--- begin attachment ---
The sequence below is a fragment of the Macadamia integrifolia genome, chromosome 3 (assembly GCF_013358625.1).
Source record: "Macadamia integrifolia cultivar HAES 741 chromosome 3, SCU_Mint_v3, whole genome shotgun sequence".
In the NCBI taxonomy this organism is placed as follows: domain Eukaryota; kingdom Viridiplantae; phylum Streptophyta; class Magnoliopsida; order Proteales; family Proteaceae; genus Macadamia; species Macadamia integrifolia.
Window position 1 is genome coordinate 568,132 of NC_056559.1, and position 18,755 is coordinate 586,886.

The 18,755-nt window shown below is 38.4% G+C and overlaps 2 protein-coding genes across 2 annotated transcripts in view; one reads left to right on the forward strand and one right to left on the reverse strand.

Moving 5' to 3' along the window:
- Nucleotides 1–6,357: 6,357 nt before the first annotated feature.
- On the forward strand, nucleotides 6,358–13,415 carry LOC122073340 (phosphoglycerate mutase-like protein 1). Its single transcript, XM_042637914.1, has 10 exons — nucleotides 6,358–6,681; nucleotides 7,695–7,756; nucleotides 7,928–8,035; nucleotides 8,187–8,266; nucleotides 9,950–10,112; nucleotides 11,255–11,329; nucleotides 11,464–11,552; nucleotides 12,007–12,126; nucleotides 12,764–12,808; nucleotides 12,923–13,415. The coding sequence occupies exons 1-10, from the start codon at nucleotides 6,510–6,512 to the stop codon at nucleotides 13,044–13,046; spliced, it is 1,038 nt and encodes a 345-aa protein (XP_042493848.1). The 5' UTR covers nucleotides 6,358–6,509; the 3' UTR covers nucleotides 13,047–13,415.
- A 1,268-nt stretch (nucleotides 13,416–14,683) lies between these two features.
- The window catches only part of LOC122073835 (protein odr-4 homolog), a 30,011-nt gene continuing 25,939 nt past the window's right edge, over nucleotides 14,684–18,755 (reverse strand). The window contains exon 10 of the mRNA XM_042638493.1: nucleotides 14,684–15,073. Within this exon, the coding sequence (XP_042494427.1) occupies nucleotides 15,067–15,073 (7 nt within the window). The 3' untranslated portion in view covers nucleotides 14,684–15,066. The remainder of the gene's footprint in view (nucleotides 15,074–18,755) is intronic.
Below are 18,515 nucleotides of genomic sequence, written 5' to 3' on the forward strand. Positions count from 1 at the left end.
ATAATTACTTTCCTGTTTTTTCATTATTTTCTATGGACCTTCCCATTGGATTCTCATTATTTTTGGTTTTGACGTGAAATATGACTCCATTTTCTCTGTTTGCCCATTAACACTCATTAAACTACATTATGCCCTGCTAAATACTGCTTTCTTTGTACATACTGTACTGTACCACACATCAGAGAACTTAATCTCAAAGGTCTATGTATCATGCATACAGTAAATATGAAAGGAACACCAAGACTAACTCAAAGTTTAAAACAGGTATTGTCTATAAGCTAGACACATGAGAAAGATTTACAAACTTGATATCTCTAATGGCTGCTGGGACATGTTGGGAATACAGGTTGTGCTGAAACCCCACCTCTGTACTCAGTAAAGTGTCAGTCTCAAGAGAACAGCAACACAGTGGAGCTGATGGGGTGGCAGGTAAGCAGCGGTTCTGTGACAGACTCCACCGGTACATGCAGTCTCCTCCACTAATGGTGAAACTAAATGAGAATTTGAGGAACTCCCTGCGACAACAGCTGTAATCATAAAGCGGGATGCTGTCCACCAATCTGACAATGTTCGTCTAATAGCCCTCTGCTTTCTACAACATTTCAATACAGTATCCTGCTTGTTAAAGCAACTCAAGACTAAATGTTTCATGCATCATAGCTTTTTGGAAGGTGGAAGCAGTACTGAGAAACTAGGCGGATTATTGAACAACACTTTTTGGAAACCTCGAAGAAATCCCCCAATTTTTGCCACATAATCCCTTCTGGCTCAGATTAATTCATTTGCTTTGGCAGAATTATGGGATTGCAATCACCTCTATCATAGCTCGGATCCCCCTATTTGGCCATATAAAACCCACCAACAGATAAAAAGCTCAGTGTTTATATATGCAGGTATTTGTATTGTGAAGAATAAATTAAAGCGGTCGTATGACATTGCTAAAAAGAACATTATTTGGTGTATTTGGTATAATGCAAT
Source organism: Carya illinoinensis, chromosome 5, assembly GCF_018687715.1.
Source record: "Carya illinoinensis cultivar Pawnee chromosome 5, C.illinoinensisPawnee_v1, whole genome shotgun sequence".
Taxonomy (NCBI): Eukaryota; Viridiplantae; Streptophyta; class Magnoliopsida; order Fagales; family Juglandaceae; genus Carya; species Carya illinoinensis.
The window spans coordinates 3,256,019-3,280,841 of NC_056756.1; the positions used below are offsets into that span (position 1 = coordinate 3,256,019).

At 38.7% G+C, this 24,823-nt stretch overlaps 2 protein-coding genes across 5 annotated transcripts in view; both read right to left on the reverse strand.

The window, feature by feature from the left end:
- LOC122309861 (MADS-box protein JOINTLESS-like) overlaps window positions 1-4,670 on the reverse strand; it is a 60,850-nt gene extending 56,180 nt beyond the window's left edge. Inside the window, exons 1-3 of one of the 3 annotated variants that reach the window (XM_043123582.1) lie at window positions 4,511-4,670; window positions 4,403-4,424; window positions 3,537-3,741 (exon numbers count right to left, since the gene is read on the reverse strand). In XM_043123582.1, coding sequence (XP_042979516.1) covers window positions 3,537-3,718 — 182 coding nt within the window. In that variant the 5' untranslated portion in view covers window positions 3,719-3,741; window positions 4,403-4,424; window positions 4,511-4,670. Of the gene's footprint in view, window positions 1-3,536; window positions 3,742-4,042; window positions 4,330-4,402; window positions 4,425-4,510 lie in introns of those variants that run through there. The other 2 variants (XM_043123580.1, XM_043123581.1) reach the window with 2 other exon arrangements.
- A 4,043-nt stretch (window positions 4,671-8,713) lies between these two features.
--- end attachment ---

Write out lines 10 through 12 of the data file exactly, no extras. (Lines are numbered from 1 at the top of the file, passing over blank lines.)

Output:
- The window catches only part of LOC122073835 (protein odr-4 homolog), a 30,011-nt gene continuing 25,939 nt past the window's right edge, over nucleotides 14,684–18,755 (reverse strand). The window contains exon 10 of the mRNA XM_042638493.1: nucleotides 14,684–15,073. Within this exon, the coding sequence (XP_042494427.1) occupies nucleotides 15,067–15,073 (7 nt within the window). The 3' untranslated portion in view covers nucleotides 14,684–15,066. The remainder of the gene's footprint in view (nucleotides 15,074–18,755) is intronic.
Below are 18,515 nucleotides of genomic sequence, written 5' to 3' on the forward strand. Positions count from 1 at the left end.
ATAATTACTTTCCTGTTTTTTCATTATTTTCTATGGACCTTCCCATTGGATTCTCATTATTTTTGGTTTTGACGTGAAATATGACTCCATTTTCTCTGTTTGCCCATTAACACTCATTAAACTACATTATGCCCTGCTAAATACTGCTTTCTTTGTACATACTGTACTGTACCACACATCAGAGAACTTAATCTCAAAGGTCTATGTATCATGCATACAGTAAATATGAAAGGAACACCAAGACTAACTCAAAGTTTAAAACAGGTATTGTCTATAAGCTAGACACATGAGAAAGATTTACAAACTTGATATCTCTAATGGCTGCTGGGACATGTTGGGAATACAGGTTGTGCTGAAACCCCACCTCTGTACTCAGTAAAGTGTCAGTCTCAAGAGAACAGCAACACAGTGGAGCTGATGGGGTGGCAGGTAAGCAGCGGTTCTGTGACAGACTCCACCGGTACATGCAGTCTCCTCCACTAATGGTGAAACTAAATGAGAATTTGAGGAACTCCCTGCGACAACAGCTGTAATCATAAAGCGGGATGCTGTCCACCAATCTGACAATGTTCGTCTAATAGCCCTCTGCTTTCTACAACATTTCAATACAGTATCCTGCTTGTTAAAGCAACTCAAGACTAAATGTTTCATGCATCATAGCTTTTTGGAAGGTGGAAGCAGTACTGAGAAACTAGGCGGATTATTGAACAACACTTTTTGGAAACCTCGAAGAAATCCCCCAATTTTTGCCACATAATCCCTTCTGGCTCAGATTAATTCATTTGCTTTGGCAGAATTATGGGATTGCAATCACCTCTATCATAGCTCGGATCCCCCTATTTGGCCATATAAAACCCACCAACAGATAAAAAGCTCAGTGTTTATATATGCAGGTATTTGTATTGTGAAGAATAAATTAAAGCGGTCGTATGACATTGCTAAAAAGAACATTATTTGGTGTATTTGGTATAATGCAAT